- WKW’s triad Mean Streets update marks his promising debut (32 years old) . The opening frame is neon light on the left of the screen– bouncing off a wall of televisions showing a blue sky on the right. Andy Lau plays Wah- the Charlie/Harvey Keitel character. Quickly WKW shows Wah sleeping all day and waking up at night. He is nocturnal- as it should be in the world of WKW.
- Picking Scorsese as the template for your debut seems like a good idea all around. The title of the film is from a song by The Rolling Stones (which are not only featured in Mean Streets– but Scorsese seems to have a patent on) and an exciting early scene and brawl is set in a pool hall (just like Meant Streets) with WKW’s camera picking up the glow from the green slate of the pool table. This scene is frenetically shot by handheld cameras— the very next scene is this wonderful slow motion gangland action sequence. Even if the premise of the film and the screen violence, was not uncommon in 1980s Hong Kong cinema, the skill involved in these scenes is anything but routine.
- WKW would come to be known for his unfulfilled love stories, ennui, and there is not as much here (the Maggie Cheung portion of the film) as we would all like —the focus is often on Wah’s “brother” Fly (Jack Cheung). Fly and Ngor (Maggie’ character) are pulling at Andy Lau’s Wah in different directions. Fly is Johnny Boy. He seems to have a death wish- “he’s like a time bomb”, he owes money all over the city and taunts powerful gangsters- Wah constantly has to help him. Andy Lau and Maggie are superb here- sadly- Jacky Cheung’s work is not on their level.
- A neon-soaked pink rooftop exchange at the 32-minute mark.
- A long music video segment to “Take My Breath Away”. This is two years after Top Gun—Wah even wears Ray-Ban’s for much of the film. This is a nice excuse for WKW to display his cinematic talents with another lyrical exhibition of his slow motion prowess, this time a kiss in a phone booth.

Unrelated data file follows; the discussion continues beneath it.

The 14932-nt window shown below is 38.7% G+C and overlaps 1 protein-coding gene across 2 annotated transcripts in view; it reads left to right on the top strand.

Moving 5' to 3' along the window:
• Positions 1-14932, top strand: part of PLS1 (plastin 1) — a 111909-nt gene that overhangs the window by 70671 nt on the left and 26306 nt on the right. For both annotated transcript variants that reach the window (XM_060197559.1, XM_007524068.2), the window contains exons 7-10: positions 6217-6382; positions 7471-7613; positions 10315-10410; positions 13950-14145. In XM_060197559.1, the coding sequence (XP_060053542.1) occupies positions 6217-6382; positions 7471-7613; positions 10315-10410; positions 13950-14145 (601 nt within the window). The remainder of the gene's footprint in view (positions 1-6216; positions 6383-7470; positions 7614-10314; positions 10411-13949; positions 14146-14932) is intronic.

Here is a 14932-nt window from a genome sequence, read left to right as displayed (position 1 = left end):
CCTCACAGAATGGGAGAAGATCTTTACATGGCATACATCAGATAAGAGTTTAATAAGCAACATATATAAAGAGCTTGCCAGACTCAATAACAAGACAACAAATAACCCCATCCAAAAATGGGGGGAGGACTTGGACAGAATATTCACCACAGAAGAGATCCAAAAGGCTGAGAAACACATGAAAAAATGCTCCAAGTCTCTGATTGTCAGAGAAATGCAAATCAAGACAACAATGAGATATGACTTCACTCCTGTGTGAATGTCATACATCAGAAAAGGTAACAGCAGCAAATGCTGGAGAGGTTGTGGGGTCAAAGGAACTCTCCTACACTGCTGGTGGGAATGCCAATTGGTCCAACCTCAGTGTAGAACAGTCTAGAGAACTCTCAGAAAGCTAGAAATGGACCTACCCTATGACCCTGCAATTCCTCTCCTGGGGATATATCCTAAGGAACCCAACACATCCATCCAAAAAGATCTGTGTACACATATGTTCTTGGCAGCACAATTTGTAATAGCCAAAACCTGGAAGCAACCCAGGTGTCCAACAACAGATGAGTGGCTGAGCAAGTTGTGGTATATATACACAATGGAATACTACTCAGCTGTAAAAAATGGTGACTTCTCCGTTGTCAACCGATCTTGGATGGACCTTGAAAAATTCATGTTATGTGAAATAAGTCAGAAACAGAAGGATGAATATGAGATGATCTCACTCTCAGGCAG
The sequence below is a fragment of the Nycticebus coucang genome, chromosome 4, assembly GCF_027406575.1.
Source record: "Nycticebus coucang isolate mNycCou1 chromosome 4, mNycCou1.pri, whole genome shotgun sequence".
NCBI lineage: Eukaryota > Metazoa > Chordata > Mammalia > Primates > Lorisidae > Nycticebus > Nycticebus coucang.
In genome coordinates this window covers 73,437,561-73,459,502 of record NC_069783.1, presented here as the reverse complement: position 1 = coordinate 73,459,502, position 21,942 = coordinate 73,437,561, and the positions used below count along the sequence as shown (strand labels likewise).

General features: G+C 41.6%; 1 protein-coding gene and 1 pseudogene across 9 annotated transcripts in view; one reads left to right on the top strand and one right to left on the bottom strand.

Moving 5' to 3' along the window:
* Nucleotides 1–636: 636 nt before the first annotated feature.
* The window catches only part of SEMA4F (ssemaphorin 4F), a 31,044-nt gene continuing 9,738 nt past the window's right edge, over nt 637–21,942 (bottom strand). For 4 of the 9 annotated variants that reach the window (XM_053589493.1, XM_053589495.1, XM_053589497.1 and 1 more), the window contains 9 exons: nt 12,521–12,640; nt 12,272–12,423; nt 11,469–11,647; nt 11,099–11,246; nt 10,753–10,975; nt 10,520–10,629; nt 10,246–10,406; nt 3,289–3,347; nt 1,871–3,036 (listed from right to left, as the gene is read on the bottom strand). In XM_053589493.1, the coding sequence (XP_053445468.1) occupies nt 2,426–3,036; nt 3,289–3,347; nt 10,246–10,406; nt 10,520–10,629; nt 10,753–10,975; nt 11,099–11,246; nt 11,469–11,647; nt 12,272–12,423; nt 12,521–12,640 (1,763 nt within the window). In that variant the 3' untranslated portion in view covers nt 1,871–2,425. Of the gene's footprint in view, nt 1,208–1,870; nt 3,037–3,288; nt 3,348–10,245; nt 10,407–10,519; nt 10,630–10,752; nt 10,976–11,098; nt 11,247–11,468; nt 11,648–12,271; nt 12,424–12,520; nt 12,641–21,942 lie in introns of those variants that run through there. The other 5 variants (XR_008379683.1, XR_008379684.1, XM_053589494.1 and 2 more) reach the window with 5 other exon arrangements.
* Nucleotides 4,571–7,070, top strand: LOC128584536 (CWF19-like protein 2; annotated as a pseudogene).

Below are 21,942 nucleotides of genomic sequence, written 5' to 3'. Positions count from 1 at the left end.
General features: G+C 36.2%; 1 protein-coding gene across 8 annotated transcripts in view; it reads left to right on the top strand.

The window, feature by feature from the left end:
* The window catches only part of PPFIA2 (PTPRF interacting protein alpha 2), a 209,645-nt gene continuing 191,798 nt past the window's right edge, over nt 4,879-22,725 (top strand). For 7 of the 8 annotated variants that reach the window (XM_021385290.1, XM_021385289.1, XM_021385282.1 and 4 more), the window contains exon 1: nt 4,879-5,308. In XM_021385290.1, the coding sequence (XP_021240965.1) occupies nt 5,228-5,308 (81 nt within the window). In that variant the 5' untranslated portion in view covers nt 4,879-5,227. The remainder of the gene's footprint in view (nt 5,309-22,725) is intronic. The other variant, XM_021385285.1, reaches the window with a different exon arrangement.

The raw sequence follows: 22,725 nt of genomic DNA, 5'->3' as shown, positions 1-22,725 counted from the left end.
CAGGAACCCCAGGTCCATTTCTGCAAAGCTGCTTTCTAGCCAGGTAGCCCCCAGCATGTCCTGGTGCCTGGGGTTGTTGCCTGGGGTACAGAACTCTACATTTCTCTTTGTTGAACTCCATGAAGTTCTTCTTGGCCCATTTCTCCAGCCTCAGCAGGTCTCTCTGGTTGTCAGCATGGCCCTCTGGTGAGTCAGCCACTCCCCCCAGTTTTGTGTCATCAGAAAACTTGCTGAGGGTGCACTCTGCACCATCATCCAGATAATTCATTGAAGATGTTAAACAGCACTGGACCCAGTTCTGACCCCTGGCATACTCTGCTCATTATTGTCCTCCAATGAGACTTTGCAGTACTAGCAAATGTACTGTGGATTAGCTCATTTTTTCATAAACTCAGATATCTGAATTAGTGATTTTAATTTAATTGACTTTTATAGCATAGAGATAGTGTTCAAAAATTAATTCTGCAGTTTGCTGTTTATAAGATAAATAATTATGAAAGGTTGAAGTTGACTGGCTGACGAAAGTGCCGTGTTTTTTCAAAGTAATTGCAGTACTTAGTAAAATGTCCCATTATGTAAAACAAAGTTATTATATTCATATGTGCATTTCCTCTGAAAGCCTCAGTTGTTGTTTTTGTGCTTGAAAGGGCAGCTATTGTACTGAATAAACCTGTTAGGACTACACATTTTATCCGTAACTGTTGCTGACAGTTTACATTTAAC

- An inspired composition at the 60-minute mark with Fly looking up at the Tony gangster. It is a low angle shot with a neon billboard as a backdrop.
- WKW, even in his debut, has stylistically infused stretches (including the action climax) of isolating and contrasting the foreground and background and playing them at different speeds. This use of step processing is a focal point of the slow motion scenes and the climax.
- Recommend / Highly Recommend border
This film is like a mix of John Woo’s A Better Tomorrow crossed with Scorsese’s Mean Streets crossed by Jim Jarmusch Stranger Than Paradise all with the trademark WKW style (albeit to a lesser extent then what would come later).
I love the entire “take my breath away” scene, the “I found that glass” (cue to the music) is so WKW, quirky romance
Love the use of blue, WKW would use an amazing blue/green palette in Days of Being Wild (1990)
I feel like this film was WKW perhaps being a little compromised in the sense that it is obvious he is far less interested in the traditional John Woo gangster story line and far more interested in the ennui/existentialism themes that WKW fans would come to know and love him for. With that said I love this film more with each viewing
Nice stuff, I took this down to a HR film myself around June or so.
I’m not going to harp on you if you haven’t, but I was wondering if you’ve had a chance to see The Grandmaster again? Hopefully if you did it was the 130-minute Chinese release.